In order to find the best performance of the Wavelet model, different Wavelet functions were analyzed, and finally, the Laplacian operator function was selected. The Wavelet algorithm was trained with the flow rate time series of Fracture-1, Fracture-2, and Fracture-3, and was validated with Fracture-4. The optimal value of neurons was computed by trial and error as four neurons. The training data of the flow rate with second-long time steps were decomposed using four layers, including d 1 ,   d 2 ,   d 3 , and d 4 (see Figure 11). At the decomposition step, an unscaled noise structure with a heuristic threshold technique was selected.
The time series of the predicted flow rate by Wavelet analysis and observed experimental data in the validation step (about 25% of samples) is illustrated in Figure 12. As shown in Figure 12, the estimated values of the Wavelet model, with a Nash value of 0.81 and RMSE = 3.21, are concentrated near the best-fitting line for the observed data (R = 1). Although the negative value of the mean error (−3.72) indicates that the predicted values are relatively underestimated (see Figure 12), the error between the predicted peak flow rate and observed peak value is negligible. This underestimation of the flow rate can be attributed to the impact of fractal dimension and mismatch length, which was neglected in the training of the Wavelet model. As mentioned above, the Wavelet model was trained using the flow rate time series of the three fractures, and was then implemented for the prediction of Fracture-4. Thus, the periodic fluctuations of flow rate time series over the fracture outlet can be estimated with an optimal Wavelet model.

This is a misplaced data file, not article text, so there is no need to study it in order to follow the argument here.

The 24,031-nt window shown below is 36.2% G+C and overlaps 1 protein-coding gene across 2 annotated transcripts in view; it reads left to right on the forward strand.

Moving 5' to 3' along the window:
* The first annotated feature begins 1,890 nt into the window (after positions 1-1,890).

4. Conclusions

Analyzing infiltration patterns in fractured rock is crucial for the understanding of recharge processes in fractured rock aquifers.
In this study, experiments on preferential flow paths over inclined fractures were conducted under different geometric characteristics of synthetic fractures, such as fractal dimension, standard deviation, and mismatch length. The results indicated that a variation in the inclination angle of dry fracture from 55° to 65° resulted in an 8% reduction in the mean width of the first flow path. This reduction occurred mostly in the capillary regions, whereas the number of thin preferential channels near the outlet increased. The reduction in the capillary area corresponded to a 28% increase in the ratio of gravity to capillary force.